Sunday, November 12, 2006

Conscious Professionals

Reading "Acts of War, the Behavior of Men in Battle" by Richard Holmes. Some things jelled, thoughts scattered among the sections read this morning.

That going into battle is a fundamental conflict between basic survival needs and social needs. You can get killed in battle. Your animal mind knows this. But the part of your mind that knows that you are part of a group or society is stronger. For the average soldier, showing fear is a bigger concern than dying.

Yet it is, for most people, the small society of comrades- the squad, the fire team, the unit- that demands this kind of loyalty and sacrifice...

Yet the battle itself is for the good of a larger society that is not present (this is arguable, as people quibble over their petty ideas of what a war is or should be about, what is 'good' for society. Nation-states, corporations or terrorists organizations are organic, in a way, and 'good' can't be defined teleologically. What the organism or organization is willing to fight for is what is it's own perspective of it's own 'good' at the time, rightly or wrongly.)...

What percentage of soldiers or warriors consciously decide that the battle is for the good of society as a whole and voluntarily take the job, eyes wide open?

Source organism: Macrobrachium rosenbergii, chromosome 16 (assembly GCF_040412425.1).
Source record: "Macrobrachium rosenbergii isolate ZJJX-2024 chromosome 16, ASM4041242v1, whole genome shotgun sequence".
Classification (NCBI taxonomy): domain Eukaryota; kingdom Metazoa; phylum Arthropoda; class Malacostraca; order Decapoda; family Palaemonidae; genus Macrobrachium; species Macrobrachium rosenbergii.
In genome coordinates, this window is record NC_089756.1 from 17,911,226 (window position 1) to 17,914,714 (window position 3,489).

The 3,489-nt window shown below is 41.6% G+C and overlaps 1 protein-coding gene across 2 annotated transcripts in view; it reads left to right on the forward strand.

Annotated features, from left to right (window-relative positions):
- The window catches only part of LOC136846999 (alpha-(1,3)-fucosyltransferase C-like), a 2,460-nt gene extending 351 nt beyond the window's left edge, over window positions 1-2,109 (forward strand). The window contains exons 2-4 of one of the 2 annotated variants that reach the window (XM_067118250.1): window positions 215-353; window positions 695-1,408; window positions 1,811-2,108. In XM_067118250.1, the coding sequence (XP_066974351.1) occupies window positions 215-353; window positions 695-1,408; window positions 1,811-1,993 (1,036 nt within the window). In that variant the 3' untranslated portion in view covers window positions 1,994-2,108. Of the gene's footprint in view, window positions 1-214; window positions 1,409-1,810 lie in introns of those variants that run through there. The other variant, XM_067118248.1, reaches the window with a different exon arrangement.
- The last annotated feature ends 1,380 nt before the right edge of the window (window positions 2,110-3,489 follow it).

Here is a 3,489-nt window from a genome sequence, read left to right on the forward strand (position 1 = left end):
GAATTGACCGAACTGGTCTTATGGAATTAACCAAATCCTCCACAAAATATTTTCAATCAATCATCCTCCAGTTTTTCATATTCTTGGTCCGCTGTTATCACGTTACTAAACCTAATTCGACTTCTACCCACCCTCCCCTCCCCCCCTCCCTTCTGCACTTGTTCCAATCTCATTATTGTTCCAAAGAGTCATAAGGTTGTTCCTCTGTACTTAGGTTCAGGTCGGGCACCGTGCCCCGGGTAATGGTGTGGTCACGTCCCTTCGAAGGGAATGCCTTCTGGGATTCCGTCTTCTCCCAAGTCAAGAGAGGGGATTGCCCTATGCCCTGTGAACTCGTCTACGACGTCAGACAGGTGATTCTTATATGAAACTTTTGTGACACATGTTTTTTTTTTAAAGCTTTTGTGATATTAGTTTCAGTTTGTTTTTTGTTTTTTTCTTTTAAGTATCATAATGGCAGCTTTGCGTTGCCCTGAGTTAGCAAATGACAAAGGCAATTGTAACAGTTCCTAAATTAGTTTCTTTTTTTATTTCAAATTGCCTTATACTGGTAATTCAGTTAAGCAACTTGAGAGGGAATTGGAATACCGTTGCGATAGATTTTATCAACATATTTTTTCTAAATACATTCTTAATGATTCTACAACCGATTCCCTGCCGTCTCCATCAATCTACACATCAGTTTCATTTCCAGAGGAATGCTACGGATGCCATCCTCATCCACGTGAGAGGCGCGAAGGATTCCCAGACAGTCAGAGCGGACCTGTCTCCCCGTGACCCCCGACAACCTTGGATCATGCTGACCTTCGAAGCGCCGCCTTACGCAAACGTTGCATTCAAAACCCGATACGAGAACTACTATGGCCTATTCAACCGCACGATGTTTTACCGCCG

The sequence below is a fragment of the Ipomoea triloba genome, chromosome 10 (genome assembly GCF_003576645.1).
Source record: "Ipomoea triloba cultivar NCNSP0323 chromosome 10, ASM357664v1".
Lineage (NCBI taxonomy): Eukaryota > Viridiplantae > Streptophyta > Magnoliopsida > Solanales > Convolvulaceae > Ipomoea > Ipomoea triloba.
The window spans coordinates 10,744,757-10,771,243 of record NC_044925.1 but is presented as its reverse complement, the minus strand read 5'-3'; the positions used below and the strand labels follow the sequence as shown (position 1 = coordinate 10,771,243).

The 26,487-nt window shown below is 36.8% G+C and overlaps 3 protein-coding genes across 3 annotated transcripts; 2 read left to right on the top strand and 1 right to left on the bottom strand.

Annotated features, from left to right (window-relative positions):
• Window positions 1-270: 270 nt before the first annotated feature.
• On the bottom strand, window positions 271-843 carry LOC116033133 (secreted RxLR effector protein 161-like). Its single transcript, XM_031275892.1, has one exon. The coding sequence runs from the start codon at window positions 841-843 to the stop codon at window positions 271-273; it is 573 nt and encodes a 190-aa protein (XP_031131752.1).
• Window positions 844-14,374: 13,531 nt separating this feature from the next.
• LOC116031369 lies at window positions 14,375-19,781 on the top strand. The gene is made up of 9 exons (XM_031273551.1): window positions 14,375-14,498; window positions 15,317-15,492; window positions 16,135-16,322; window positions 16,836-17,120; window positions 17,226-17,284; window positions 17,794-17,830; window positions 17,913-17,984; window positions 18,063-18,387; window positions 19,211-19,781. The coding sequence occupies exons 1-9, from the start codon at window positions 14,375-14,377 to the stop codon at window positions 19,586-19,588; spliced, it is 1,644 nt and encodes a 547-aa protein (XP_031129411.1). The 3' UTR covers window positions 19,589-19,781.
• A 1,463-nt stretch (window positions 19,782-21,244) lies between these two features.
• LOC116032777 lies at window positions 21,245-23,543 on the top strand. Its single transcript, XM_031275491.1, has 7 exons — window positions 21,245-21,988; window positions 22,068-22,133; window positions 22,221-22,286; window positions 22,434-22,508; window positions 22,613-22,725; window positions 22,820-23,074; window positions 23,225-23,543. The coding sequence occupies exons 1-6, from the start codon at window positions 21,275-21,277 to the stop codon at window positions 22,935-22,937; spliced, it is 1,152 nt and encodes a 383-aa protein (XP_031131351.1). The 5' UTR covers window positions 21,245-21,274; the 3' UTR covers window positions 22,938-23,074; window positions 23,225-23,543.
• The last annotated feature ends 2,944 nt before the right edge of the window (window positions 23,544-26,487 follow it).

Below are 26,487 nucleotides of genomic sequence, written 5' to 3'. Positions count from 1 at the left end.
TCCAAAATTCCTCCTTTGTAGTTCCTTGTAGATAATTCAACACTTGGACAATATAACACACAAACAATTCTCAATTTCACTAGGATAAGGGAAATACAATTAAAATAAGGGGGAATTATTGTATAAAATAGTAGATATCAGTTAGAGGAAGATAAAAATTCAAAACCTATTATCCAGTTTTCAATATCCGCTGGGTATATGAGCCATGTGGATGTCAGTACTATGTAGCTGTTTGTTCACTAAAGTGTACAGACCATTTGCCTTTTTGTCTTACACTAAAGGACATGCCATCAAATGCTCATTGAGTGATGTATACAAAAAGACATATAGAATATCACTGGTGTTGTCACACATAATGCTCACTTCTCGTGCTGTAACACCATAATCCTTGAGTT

How is this percentage perceived by the soldier who are concerned only with not appearing as cowards? Is there a separation? How great is the gulf?

How much greater is the gulf between these conscious professionals and the ones they protect, the ones who stay home?

And does this come full circle, that the people most willing to die for the good of others are the ones most contempuous of the society of sheep that they protect?


Demolocke said...


I knew we were in trouble the day I asked a fellow Marine why he volunteered. He said, "to get an eduction (degree type)."

I asked, what if we are sent into harms way?

He said, "Canada sounds fine to me."

I said, "You are kidding, you did know that every Marine is a grunt and we all have to fight."

He said, "So..."

We were in deep trouble and it was barley 1973.

Thanks for the blog.

Rory said...

Hit the same thing when I was in AIT when we bombed Libya. "I joined the army to go to college, not to fight in some war." It really disturbed me. Same attitude that led to the housing bubble maybe?
You're welcome for the blog.